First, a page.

Category Archives: Technology
So here it is, as received:
A recent article from the Toronto Star, “the ICE idea”, is catching on and it is a very simple, yet important method of contact for you or a loved one in case of an emergency. As cell phones are carried by the majority of the population, all you need to do is program the number of a contact person or persons and store the name as “ICE”. The idea was thought up by a paramedic who found that when they went to the scenes of accidents, there were always mobile phones with patients, but they didn’t know which numbers to call. He therefore thought that it would be a good idea if there was a nationally recognized name to file “next of kin” under.
Following a disaster in London, the East Anglican Ambulance Service has launched a national “In case of Emergency (ICE)” campaign. The idea is that you store the word “ICE ” in your mobile phone address book, and with it enter the number of the person you would want to be contacted “In Case of Emergency”. In an emergency situation, Emergency Services personnel and hospital staff would then be able to quickly contact your next of kin, by simply dialing the number programmed under “ICE”.
Please forward this. It won’t take too many “forwards” before everybody will know about this. It really could save your life, or put a loved one’s mind at rest. For more than one contact name simply enter ICE1,ICE2, ICE3 etc.
Being the sometimes skeptical girl that I am, I wondered – is this true? So off I went on a google search. I wasn’t able to locate the Toronto Star article, but I did find this link in Snopes, this one at Wikipedia, and more importantly, this link at the BC Provincial Emergency Program (PEP) website.
Bottom line? I’m going to make sure my phone is ICE’d before I leave the house tomorrow morning. Just in case. Interested in the image at the top of this post? You can find it and the downloadable template here.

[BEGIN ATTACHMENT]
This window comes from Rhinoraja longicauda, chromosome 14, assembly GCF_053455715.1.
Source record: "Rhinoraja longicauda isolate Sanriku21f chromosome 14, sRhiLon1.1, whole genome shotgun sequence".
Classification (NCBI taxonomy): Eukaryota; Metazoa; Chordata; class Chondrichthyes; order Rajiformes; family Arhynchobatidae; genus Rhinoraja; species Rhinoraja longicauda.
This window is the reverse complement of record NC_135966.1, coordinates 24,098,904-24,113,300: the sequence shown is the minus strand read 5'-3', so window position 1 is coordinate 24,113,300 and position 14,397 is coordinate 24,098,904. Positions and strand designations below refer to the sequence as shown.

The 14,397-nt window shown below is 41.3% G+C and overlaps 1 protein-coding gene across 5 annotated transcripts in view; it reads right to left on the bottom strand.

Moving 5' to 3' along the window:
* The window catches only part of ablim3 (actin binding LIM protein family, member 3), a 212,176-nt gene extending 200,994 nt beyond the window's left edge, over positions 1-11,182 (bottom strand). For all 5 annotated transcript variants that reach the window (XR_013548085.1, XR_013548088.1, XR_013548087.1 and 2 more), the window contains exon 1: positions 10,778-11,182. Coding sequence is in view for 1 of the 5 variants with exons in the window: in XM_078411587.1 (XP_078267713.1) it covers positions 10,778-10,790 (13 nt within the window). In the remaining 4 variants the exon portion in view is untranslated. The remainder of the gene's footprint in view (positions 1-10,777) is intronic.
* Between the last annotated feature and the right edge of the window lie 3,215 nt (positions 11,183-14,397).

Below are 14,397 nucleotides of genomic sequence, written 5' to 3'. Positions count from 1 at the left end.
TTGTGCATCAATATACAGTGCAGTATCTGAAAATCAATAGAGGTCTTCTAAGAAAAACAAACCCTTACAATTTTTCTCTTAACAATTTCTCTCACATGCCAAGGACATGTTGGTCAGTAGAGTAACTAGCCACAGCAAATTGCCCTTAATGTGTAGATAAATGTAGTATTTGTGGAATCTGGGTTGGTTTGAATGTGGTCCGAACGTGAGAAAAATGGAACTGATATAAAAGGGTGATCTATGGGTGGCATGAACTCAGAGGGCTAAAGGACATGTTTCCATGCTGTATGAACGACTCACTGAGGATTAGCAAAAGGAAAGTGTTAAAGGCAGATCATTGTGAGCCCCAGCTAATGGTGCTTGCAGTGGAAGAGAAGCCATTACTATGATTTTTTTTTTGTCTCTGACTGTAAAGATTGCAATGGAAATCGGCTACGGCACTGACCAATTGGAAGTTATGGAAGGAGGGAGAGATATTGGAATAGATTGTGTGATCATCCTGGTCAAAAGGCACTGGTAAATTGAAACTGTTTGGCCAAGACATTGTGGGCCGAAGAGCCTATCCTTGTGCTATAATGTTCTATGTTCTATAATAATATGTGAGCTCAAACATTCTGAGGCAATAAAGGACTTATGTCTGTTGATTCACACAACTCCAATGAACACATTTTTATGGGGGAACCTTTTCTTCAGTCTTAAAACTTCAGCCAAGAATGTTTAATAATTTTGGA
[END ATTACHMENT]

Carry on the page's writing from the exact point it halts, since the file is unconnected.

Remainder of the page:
One of the things I really appreciate about gmail is that I don’t have to bother dealing with spam unless I want to.
All spurious emails suggesting that I’m letting down my girlfriend, that I can get cheap software, or that I’ve won an online lottery I didn’t enter automatically go to the spam folder, and are automatically deleted after 30 days. At any given time I can also see how many are in the file. The other day I had 147, so I thought – why not take a peek and see what junk is coming my way now?
Well, apparently one of my favourite authors is reaching out from the grave and trying to pass on a stock tip:
<!–Tags: Vancouver, Life–> There is something glorious yet dangerous about turning your back on technology. After 2 weeks of ‘forgetting’ my cell phone, checking my email as little as possible, not blogging, and generally staying as far away from the computer as possible, I caught myself having radical thoughts.
When faced with my ‘essential’ daily emails:
Why were these important again?
When dealing with emails I subscribed to, meant to keep me in the loop:
But they’re just selling stuff….
When cc’ed on yet another email where I actually a/didn’t have any decision making to do or b/ was getting it simply because someone was executing yet another CYA maneuver…
Followed closely by DELETE.
So I started another list on a random, scrubby post-it, and titled it “emails received that I deleted without reading/or abandoned within the first few sentences”. Long name. Longer list. Once a subscription got 3 strikes, I requested to be removed.
I don’t think they’ll miss me.
I began to think that maybe all the information that claims to be relevent is, but not in my life. At least, not the one I want to be having, the one in which the friends I have I see face to face and know their voices and habits personally, not by their profile on myspace.
I began to think that the problem with living where I live is that so much effort is made to keep the shiny surface from tarnishing that the inner works are rusting from disuse. Fading even…
My focus is changing. And so most likely, will this blog.